COVID19: Cyprus should explore vaccine alternatives

6 mins read

While Cyprus COVID-19 cases surge, the need to speed up vaccinations is more pressing than ever, but the government lacks the necessary urgency to resolve the matter, experts told the Financial Mirror.

Although doing better than many EU states, Cyprus health authorities have come under fire for not exhausting possibilities of acquiring more vaccines outside Brussels’ centralised purchasing system.

Cyprus is currently third in vaccinations in the EU, covering close to 90,000, or 9% of its population.

But it is way behind neighbouring Israel, which has vaccinated almost 90% of its population and the UK’s 27%.

A health expert told the Financial Mirror that Cyprus is taking too long to implement its vaccination program and is in danger of losing out on the advantage mass inoculation offers in combating a pandemic.

Pulmonologist Dr Charis Armeftis said Cyprus had been tangled in EU red tape, which failed to secure large quantities of COVID-19 vaccines on time.

“One of the EU’s biggest failures was that it failed to acquire commitments from manufacturers regarding delivery dates.

“I get that as part of the union, we have to play by the book and wait for our share of vaccines delivered, but we, as Cyprus, have not exhausted other ways of acquiring vaccines.

“We haven’t even started looking at alternatives,” said Armeftis.

He argued that other EU countries have managed to acquire additional doses other than those allocated to them.

Armeftis pointed to Malta, explaining that the half a million strong nation secured a total of 600,000 doses from Pfizer-BioNTech, up by 340,000 initially secured through the EU’s joint procurement procedure.

Malta, according to local media, has acquired an additional 80,000 vaccines from Moderna.

“Moreover, other countries have ordered quantities of the once-scorned Russian Sputnik V. I am not saying that Cyprus should be buying vaccines not approved by the EU, but the country has not explored any alternatives.”

He said Cyprus had the option of participating in one of the large clinical trials, as did Brazil and South Africa.

“Being a small island nation with no land borders would offer pharmaceuticals the rare opportunity of looking into how quickly the pandemic could be subdued with a vaccination program.

“We could have easily offered Pfizer to take part in their clinical trials in exchange for 600,000 vaccines.”

“If authorities were brave enough, we could approve vaccines ourselves, but we did not think outside the box.

“Cyprus vaccine needs is peanuts compared to other countries. If necessary, Cyprus could have reached deeper into its pockets to acquire more vaccines.”

The doctor argued that the government showed “criminal hesitation” and lacked entrepreneurship.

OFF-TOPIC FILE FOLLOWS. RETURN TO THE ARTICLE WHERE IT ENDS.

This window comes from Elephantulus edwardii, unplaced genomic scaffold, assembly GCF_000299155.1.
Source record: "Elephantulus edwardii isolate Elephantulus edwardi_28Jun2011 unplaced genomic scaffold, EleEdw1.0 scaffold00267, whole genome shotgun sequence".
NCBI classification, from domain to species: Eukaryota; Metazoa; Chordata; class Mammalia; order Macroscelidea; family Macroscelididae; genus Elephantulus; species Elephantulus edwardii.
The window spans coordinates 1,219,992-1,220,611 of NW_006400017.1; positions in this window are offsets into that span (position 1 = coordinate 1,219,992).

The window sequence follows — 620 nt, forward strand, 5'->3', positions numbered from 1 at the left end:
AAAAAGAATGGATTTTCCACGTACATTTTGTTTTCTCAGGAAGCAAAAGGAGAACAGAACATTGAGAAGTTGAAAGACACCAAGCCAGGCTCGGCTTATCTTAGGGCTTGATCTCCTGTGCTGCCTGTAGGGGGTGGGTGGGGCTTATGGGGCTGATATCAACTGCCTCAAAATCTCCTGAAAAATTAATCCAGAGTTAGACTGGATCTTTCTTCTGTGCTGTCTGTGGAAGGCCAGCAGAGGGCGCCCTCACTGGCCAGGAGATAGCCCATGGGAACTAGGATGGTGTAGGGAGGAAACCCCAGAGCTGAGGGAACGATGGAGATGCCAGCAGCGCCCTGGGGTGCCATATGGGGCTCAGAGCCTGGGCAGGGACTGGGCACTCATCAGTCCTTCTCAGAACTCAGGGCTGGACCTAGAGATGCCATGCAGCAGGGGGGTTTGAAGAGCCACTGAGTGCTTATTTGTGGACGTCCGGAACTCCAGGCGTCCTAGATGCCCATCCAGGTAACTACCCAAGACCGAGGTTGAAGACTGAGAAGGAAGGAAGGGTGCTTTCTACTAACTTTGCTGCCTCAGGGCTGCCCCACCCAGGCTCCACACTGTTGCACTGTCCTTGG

“If we had more vaccines at our disposal, we would have been done by now with vaccinations, and we could have reopened the economy with no particular fear,” said Dr Armeftis.

He argued the Health authorities had not handled the vaccination rollout as well as they could have.

“They focused on vaccinating people according to their age and not their health condition.

“They started from 90-year-olds, making their way down, now to 69, while there is a large group of people in their 50s with much more serious health conditions than many in their 70s.”

He wondered why the Health Ministry did not use the General Healthcare System to identify the most vulnerable members of society and work their way down from there.

Vaccines better than testing

A prominent scientist in the government’s fight against COVID-19 until recently, Dr Leondios Kostrikis, told Philelelftheros daily the emphasis should not be so much on mass testing but on bringing vaccines.

“It has been confirmed in Israel that the Pfizer vaccine offers up to 95% protection against virus transmission and 98% against morbidity; it is clear that emphasis must be placed on vaccines.”

Kostrikis argued that mass testing campaigns were not thought out, as when the costs are taken into consideration, it becomes clear they should be more focused on areas with outbreaks.

“But given the certainty that only vaccinations will restore normality in society, the focus should be on securing more quantities of vaccines, so that the economic cost has a direct and effective benefit.”

Health Ministry spokesperson Margarita Kyriacou said everything is being done to ensure that Cyprus gets its fair share of vaccines as quickly as possible.

“The facts speak for themselves. Cyprus has been an active participant in all joint procurement procedures for vaccines by the European Commission.

“The country has secured the maximum number of vaccines that could be allocated to it through the EU and exercised its right to benefit from additional orders put in at a later time.”

She said Cyprus had pre-purchased 4 million doses, corresponding to approximately inoculating twice the population of 900,000.

“No country in the EU, even those with bigger negotiating power, has been able to secure additional quantities on its own while paralleling or bypassing the EU joint procurement process.”

Asked about how Malta was able to acquire additional vaccines, Kyriacou confirmed that authorities are aware of the fact but are in the dark about how the country was able to acquire them.